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IRGC Admiral Tells U.S. to Leave Persian Gulf Amid Growing Iranian Harassment

At a time when Iranian forces are increasingly engaging in dangerous confrontations with U.S. naval vessels, an Iranian admiral called on America to the leave the Persian Gulf, Iran’s semi-official Fars News reported on Wednesday.

Rear Admiral Ali Fadavi, the commander of the Islamic Revolution Guards Corps (IRGC) Navy, said that the U.S. should withdraw its fleet from the Persian Gulf, which contains important international shipping lanes, in order to reduce the number of confrontations there. “The Americans’ presence in the Persian Gulf region is the reason for insecurity and they should terminate it; their presence is the root cause of their unprofessional behavior and they should end this issue honorably to prevent any problem,” Fadavi said.

The number of incidents between Iranian and American naval forces approximately doubled since the nuclear deal was implemented in January. A U.S. defense official told Fox News earlier this month that there have been 31 interactions deemed “unsafe and unprofessional” between the U.S. Navy and Iran, which is the same amount for all of 2015. “Each time, Iran was the aggressor,” Navy officials told Fox.

Last month, the American destroyer USS Nitze filmed four Iranian boats approaching it at fast speeds in international waters, with two of the vessels coming within 300 yards, despite the Nitze issuing several radio, whistle, and flare warnings. This “created a dangerous, harassing situation” that was only de-escalated by the Nitze taking defensive maneuvers, an American defense official said.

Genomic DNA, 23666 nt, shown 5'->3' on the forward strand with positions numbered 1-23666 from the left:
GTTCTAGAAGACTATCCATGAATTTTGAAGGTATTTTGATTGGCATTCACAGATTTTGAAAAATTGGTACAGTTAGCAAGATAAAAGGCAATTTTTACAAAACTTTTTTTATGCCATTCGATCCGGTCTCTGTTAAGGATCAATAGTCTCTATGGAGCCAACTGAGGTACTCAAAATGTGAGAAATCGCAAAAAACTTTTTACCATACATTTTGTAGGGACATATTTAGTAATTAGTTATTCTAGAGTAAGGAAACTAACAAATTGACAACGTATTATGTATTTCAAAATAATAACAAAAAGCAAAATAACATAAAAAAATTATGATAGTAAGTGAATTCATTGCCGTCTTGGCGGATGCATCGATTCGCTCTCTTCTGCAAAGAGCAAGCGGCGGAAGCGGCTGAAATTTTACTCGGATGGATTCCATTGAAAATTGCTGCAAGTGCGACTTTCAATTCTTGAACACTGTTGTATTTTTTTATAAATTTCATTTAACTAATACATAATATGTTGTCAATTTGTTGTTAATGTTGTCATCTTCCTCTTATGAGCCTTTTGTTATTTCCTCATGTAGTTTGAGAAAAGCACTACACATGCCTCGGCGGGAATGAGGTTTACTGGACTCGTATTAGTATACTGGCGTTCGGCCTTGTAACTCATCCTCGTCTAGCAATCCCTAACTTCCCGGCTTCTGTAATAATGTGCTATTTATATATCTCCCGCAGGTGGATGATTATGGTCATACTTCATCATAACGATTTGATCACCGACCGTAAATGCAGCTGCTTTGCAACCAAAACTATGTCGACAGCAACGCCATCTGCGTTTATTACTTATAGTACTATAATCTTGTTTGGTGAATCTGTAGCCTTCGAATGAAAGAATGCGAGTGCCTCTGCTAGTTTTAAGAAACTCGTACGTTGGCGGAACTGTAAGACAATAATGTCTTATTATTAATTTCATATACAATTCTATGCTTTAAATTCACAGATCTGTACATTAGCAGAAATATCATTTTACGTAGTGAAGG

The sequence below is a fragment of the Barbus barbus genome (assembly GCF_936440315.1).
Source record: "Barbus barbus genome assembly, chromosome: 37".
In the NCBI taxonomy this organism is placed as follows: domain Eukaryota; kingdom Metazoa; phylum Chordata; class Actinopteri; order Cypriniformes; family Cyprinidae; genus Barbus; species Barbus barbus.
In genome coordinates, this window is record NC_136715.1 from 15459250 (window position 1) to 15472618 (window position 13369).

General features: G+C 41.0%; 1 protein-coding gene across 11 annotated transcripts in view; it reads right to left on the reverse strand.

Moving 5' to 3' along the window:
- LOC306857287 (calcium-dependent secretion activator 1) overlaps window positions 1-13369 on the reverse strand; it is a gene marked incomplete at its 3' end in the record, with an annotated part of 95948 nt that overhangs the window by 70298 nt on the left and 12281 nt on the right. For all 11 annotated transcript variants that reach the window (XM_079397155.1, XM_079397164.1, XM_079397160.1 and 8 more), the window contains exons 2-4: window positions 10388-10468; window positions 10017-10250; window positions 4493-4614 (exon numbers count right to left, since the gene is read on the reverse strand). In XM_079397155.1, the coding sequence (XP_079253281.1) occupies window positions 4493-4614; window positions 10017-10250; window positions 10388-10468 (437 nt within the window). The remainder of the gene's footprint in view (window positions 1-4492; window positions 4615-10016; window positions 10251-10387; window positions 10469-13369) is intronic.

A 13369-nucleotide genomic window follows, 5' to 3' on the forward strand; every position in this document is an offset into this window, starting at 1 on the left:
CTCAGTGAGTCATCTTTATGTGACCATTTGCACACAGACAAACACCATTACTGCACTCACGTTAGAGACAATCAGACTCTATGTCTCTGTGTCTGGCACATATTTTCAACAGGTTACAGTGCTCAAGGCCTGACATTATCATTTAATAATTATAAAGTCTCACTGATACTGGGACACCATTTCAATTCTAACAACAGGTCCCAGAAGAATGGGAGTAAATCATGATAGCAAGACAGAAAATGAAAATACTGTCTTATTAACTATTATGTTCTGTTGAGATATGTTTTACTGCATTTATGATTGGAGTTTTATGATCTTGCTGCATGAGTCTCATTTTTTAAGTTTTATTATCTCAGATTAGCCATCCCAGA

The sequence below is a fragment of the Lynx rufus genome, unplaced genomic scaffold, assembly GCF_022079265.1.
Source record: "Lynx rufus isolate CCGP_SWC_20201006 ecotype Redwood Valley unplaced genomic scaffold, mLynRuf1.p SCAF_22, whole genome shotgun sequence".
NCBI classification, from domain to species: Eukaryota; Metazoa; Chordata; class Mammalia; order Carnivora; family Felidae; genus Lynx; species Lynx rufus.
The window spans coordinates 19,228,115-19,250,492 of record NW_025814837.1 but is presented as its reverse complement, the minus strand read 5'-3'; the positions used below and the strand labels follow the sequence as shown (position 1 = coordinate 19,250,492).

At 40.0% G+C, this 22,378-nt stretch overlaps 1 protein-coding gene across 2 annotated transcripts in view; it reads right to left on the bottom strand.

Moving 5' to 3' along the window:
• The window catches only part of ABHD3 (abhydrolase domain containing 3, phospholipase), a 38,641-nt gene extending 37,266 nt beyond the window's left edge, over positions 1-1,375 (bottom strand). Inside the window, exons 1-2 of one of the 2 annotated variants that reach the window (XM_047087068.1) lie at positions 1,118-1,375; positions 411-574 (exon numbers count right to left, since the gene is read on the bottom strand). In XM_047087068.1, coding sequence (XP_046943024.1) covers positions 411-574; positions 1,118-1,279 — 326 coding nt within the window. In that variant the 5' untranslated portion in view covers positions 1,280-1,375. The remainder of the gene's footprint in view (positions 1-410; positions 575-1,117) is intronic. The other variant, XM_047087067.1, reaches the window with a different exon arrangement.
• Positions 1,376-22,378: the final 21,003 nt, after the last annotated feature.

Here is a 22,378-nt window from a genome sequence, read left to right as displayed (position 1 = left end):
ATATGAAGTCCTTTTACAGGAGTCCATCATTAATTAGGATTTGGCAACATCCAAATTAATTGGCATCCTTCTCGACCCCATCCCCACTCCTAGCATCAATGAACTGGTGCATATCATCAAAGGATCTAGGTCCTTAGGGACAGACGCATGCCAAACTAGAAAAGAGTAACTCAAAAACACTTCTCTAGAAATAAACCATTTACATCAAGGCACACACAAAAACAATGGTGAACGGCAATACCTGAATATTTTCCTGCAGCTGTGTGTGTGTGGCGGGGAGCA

Fadavi’s call for the U.S. to leave the Gulf was echoed by General Ramezan Sharif, head of the IRGC’s public relations office. “The enemies of the Iranian nation must know that the Persian Gulf is our home, and we will spare no efforts to cooperate with other neighboring countries to strengthen security in this region,” he said on Wednesday, according to Fars.

Sharif later clarified what he meant by “enemies,” saying that Iran would conduct exercises to ensure that its navy is prepared to face “the threats posed by the provocative presence of trans-regional powers, particularly the US warships and their unprofessional moves.”

Fadavi and Sharif’s comments come in the wake of a number of confrontations between U.S. and Iranian vessels. Earlier this month, seven armed IRGC boats swarmed a U.S. Navy patrol ship in the Persian Gulf, forcing it to change course after the Iranians came within 100 yards and stopped their vehicles in the American ship’s path. Last month, two U.S. patrol coastal ships, the USS Tempest and the USS Squall, were operating in international waters in the northern Gulf when IRGC boats approached them at high speed and passed within 600 yards of the Tempest three times. The Iranians ignored several radio warnings to behave according to internationally recognized maritime rules.

These incidents took place just a few months after ten American sailors and their two boats were seized by IRGC naval forces in January, in violation of international law.

In a move that reflects Iran’s growing belligerence toward the U.S. presence in the Persian Gulf, a new ship that was launched by the IRGC Navy earlier this week was draped in a banner that read, “America should go to the Bay of Pigs, the Persian Gulf is our house.” Fadavi said at the time, “This ship increases the deterrent power of Iran and will have an effect on the calculations of the enemy, particularly America.”

[Photo: Mohammad Akhlaghi / WikiCommons ].